“I love teaching and would not have chosen any other career path”
Member of Adelphi University’s Profiles in Success program.
Adjunct Professor, Division of Education, Molloy College
Most Memorable Education Faculty: Professor Wasserman had a great impact on me. I learned a tremendous amount in her special education class, and I think of her often. Professor Glasser, who taught reading, was also wonderful.
Value of Adelphi Experience: I am grateful for the lessons that I learned at Adelphi and for the fine faculty who shared their expertise with me in the area of Special Education.
Advice for Students Interested in Becoming Teachers: The days of the generalist teacher are over. Pursue a dual certification. The more areas you have experience in, the more marketable you will be.
Carving a Career in the Classroom
For Rose Iovino M.S. ’81, the road to professional fulfillment revolves around students. “I love teaching and would not have chosen any other career path,” she says, “and Adelphi helped me along the way.”
Early on in her career as an elementary teacher, she found herself gravitating towards particular segments of the student population. “I was fascinated by learning disabilities and kids who were gifted,” she says, “but I couldn’t find my place in the general education classroom.”
Dr. Iovino, who wanted to be able to provide students with the special instruction and assistance they needed to reach their full potential, decided working as a resource room teacher would be more in tune with her aspirations as an educator. In 1979, she enrolled at Adelphi to pursue her master’s degree in special education.
“Adelphi had great classes,” says Dr. Iovino, who found the education she received at the University to be ahead of its time. “When I enrolled at Adelphi, New York State only required general education certification, but Adelphi offered its students intense experiences in different areas,” she says. “These focused classes weren’t required by the state, and other schools were not teaching them.”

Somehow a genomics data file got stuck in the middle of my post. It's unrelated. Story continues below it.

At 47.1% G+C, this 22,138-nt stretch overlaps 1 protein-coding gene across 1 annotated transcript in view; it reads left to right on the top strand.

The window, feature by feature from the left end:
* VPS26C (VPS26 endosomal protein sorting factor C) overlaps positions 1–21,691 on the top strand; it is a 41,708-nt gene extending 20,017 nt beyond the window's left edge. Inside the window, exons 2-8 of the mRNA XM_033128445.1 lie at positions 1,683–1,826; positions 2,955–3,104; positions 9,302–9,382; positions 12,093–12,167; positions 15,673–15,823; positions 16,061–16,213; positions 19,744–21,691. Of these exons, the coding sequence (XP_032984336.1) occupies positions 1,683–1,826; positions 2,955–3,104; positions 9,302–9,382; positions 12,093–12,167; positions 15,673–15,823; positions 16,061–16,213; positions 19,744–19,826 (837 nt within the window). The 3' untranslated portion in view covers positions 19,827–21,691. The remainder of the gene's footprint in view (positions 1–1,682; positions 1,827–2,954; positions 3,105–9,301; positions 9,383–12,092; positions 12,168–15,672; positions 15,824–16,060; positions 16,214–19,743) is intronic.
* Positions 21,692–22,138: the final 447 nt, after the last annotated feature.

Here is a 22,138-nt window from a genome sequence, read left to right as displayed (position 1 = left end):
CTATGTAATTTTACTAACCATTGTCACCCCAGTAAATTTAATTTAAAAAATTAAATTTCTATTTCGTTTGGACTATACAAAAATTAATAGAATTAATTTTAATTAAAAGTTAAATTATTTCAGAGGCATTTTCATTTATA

The opportunity to specialize in an area was pivotal, because it allowed her to hone in on her interest in learning disabilities. “My Adelphi degree opened up a whole new world of education,” says Dr. Iovino, who spent the next decade working with high school students in resource rooms.
A move in 1988 took Dr. Iovino and her husband to Florida. Upon their return to New York five years later, she was ready to return to the classroom, but discovered that she wouldn’t be picking up right where she left off. “With a master’s degree and fifteen years of experience, I was overqualified for most teaching positions,” she says.
“I had taught every age bracket already: nursery through third grade, fifth grade, special education, and high school,” say Dr. Iovino, who decided it was time to embark on a career in the college classroom – the only setting in which she had not yet taught.
In 1995 she joined the faculty at Molloy College, where she discovered the joys of working with college students, and has been teaching at the college level ever since. “I love having the opportunity to interact with students who are ‘grownups,’” she says.
Over the course of her last two decades at Molloy, she has witnessed significant changes in technology and continues to see these innovations redefine her role as a teacher and the learning environment in which she educates. In spring 2010, she spent the semester as a cyber-supervisor for two student teachers placed in London. She was able to conduct seminars via Skype; software that allows its users to make free international video and voice calls. “We had a great deal of fun with it,” she says of the experience.
While keeping up with the growing technology is certainly a challenge, she makes sure she keeps current. “I always take advantage of courses offered at Molloy to stay educated with what technology is being used in the classroom,” she says, citing interactive whiteboards as one of the high-tech tools she has learned to effectively engage her students.
The learning never stops for Dr. Iovino, who received her Ed.D. in curriculum and instruction from Argosy University in Florida in 2004. “My three grandsons attended my doctoral graduation, and presently call me Dr. Nanny,” she says. “Continuing to go back to school is something I’ve always been motivated to do. The more I went to school, the more I enjoyed it, and the farther I wanted to take it.”
A resident of Garden City, she divides her time between New York and Florida. She and her husband have three children and four grandchildren. Today she continues to teach at Molloy College, and in her free time enjoys golfing, reading, and playing bridge.
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